I strongly believe that ethics and integrity include taking personal responsibility for knowing everything we need to know to appropriately treat our patients. Ethics and integrity mean making the time to keep current about the relevant literature, being able to evaluate the literature and to explain treatment recommendations so that patients can give genuinely informed consent. For example, if a patient presents with a history of lupus, and if we are not totally familiar with the disease at the first visit, that’s understandable — it may have been some time since we studied the relevance of lupus to oral health care. But if the patient comes in a second time and we are still uninformed, then shame on us.
When you translate this thinking into the realm of healthcare education, it means that if a student doesn’t know what he or she is supposed to know about his or her patient, that’s not an academic problem, that’s an ethical problem. By not knowing, by doing just enough to get by, the student is demonstrating a lack of caring for the patient, and therefore a breach of ethics, because he or she is unwilling to acquire the foundation of knowledge that will enable the provision of appropriate care.
The most important thing dental education can do for students is to instill in them the conviction that good ethical practice means taking responsibility for themselves and for their patients. In addition to the dentist being sure that he or she is providing the best possible care for his or her patients, it also means that the dentist cares enough about himself or herself to seek constant intellectual stimulation. The more a dentist knows, the more confident that dentist feels, and the more fulfilling that dentist’s practice will be. The bottom line is that good dentists love what they’re doing because they are being constantly challenged intellectually.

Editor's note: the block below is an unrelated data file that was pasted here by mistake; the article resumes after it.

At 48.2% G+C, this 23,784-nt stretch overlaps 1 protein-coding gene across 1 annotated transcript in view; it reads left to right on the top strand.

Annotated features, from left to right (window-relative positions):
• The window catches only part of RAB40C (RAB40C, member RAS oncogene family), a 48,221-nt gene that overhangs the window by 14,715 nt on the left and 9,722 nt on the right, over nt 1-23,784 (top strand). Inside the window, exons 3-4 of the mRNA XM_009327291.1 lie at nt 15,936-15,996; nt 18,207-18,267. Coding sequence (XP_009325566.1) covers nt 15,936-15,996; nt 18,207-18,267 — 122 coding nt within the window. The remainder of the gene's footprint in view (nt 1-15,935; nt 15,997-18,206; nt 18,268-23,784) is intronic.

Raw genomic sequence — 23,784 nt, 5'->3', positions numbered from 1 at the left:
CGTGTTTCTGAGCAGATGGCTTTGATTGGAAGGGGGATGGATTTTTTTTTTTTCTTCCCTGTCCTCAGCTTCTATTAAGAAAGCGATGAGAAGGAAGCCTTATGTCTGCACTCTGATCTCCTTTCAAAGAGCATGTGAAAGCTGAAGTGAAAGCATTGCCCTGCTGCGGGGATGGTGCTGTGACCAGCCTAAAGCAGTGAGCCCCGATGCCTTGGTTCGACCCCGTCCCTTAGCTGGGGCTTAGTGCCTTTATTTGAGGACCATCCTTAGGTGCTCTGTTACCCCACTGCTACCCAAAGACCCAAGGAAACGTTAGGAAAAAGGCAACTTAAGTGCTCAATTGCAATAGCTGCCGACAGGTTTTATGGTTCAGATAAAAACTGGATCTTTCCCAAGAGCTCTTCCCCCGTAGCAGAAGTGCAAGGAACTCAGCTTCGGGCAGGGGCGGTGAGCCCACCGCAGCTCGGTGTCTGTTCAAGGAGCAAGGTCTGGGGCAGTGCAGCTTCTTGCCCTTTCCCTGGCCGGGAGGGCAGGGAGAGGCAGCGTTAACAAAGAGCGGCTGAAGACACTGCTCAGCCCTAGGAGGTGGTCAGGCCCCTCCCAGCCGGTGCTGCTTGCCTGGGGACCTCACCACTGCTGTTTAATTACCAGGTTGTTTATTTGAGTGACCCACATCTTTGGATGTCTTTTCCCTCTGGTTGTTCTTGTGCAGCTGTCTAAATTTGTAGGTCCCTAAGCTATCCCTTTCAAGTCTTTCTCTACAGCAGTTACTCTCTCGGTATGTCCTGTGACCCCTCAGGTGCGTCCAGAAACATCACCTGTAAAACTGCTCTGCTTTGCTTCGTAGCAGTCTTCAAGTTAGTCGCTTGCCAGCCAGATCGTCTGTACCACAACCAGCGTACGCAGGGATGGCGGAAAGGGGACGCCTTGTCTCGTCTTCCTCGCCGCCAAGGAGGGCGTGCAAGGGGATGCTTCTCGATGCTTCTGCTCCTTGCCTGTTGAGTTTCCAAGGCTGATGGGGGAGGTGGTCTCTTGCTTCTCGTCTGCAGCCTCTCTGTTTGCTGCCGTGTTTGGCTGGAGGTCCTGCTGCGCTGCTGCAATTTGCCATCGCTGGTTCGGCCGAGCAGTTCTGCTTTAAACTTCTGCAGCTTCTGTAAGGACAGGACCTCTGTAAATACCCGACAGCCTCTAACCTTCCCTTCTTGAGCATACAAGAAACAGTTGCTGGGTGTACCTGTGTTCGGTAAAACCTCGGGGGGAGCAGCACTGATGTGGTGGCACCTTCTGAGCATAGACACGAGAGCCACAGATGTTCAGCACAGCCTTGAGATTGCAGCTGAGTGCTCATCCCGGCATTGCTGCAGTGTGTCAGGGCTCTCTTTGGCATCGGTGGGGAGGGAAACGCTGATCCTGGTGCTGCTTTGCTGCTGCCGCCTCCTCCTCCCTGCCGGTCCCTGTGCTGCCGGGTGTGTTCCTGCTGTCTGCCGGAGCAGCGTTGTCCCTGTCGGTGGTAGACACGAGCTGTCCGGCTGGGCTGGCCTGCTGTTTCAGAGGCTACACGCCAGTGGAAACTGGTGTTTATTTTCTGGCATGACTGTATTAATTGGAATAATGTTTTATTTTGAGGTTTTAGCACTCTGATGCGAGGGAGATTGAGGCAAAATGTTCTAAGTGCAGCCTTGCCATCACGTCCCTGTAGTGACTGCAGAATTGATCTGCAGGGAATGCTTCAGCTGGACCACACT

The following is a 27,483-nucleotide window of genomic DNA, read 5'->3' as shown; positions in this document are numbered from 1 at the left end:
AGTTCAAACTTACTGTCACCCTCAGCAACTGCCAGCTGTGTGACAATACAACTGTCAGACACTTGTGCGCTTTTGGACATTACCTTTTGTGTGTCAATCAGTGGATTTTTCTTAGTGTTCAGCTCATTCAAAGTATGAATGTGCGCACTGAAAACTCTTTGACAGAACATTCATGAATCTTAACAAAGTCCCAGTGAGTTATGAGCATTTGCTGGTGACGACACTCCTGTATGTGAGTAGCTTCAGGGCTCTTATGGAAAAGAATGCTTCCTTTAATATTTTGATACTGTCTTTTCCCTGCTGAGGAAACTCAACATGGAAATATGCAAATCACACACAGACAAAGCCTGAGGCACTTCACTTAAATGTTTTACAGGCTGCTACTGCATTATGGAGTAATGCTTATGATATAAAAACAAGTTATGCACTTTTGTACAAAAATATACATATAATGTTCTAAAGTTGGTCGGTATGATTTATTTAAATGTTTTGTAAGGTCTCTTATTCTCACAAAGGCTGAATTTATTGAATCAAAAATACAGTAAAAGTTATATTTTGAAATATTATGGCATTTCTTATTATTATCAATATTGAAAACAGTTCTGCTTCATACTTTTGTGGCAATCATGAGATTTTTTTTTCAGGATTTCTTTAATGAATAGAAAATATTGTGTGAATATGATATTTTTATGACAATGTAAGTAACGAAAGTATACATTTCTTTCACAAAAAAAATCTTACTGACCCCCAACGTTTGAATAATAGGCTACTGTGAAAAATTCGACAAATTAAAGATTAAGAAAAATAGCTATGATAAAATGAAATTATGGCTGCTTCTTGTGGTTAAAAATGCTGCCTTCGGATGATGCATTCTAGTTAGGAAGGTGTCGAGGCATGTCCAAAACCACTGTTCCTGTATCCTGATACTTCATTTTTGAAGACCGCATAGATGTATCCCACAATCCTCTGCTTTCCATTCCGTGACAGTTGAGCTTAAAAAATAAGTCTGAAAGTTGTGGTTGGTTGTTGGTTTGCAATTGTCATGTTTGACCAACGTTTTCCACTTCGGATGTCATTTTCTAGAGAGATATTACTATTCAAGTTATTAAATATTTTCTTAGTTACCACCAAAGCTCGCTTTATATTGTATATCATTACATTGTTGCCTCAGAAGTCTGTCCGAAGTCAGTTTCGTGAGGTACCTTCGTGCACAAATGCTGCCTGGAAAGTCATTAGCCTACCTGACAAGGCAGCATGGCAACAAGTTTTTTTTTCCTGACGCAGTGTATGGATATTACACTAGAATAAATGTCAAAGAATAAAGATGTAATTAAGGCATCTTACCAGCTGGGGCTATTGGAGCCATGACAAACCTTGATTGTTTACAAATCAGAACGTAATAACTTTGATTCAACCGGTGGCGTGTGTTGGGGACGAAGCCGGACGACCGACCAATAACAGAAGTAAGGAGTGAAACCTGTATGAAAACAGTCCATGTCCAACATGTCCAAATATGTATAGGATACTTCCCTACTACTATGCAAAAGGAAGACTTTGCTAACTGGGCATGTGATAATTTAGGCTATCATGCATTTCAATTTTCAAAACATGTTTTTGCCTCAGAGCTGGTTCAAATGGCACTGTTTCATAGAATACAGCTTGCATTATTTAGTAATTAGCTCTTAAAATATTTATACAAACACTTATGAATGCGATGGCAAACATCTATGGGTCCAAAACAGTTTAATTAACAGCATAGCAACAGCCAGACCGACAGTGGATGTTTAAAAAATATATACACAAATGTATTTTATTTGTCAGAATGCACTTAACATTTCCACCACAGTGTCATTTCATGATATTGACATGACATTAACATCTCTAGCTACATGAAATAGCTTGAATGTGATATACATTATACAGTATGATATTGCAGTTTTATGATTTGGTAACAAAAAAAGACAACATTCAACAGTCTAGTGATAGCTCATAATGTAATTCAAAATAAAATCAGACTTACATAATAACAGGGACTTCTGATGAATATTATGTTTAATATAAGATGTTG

We’re tremendously honored to have a group of leading thinkers across a range of disciplines share their views on ethics and integrity in this issue of Global Health Nexus. We begin with Dr. Charles Bertolami, Dean of the University of California at San Francisco School of Dentistry, who has contributed the lead article, “Is It Possible to Educate Students to Act Ethically?” We are also privileged to hear from Dr. Insoo Hyun, Assistant Professor of Bioethics at Case Western Reserve University School of Medicine; Dr. Anthony Vernillo, Professor of Oral & Maxillofacial Pathology, Radiology & Medicine at NYU, who recently completed an MS degree in bioethics; Professor Gloria Ramsey, a leading nurse-attorney with the Uniformed Health Services University of the Health Sciences; and Dr. Frederick More, Professor of Epidemiology & Health Promotion, who is the linchpin of NYUCD’s ethics curriculum.
You’ll also find stories on the exciting research being conducted at NYUCD and on the people who make NYUCD such a wonderful place to study, work and create new knowledge. I hope you enjoy this issue of the magazine as much as we have enjoyed bringing it to you.
NYU President John Sexton often asks people, “Are you leading a meaningful life?” Or, one could ask: “Are you leading an ethical life, one based on integrity?” Both questions challenge people to look within themselves, to become introspective.
We feel that this is such an important question, particularly with regard to health professionals, that we have made it the focus of this issue of Global Health Nexus.
For some, ethics and integrity mean adhering to a professional code, but that can be problematic, since codes vary by profession. For example, it is ethical for lawyers to split fees; it is not ethical for dentists to split fees. Lawyers ethically need to accept a certain percentage of pro bono cases; dentists do not. Integrity is something else. It is a fundamental way of leading one’s life that does not vary from situation to situation or from profession to profession. It is the path one follows
in attempting to answer the question, “Am I leading a meaningful life?” We invite you to follow along with us in seeking to answer that question.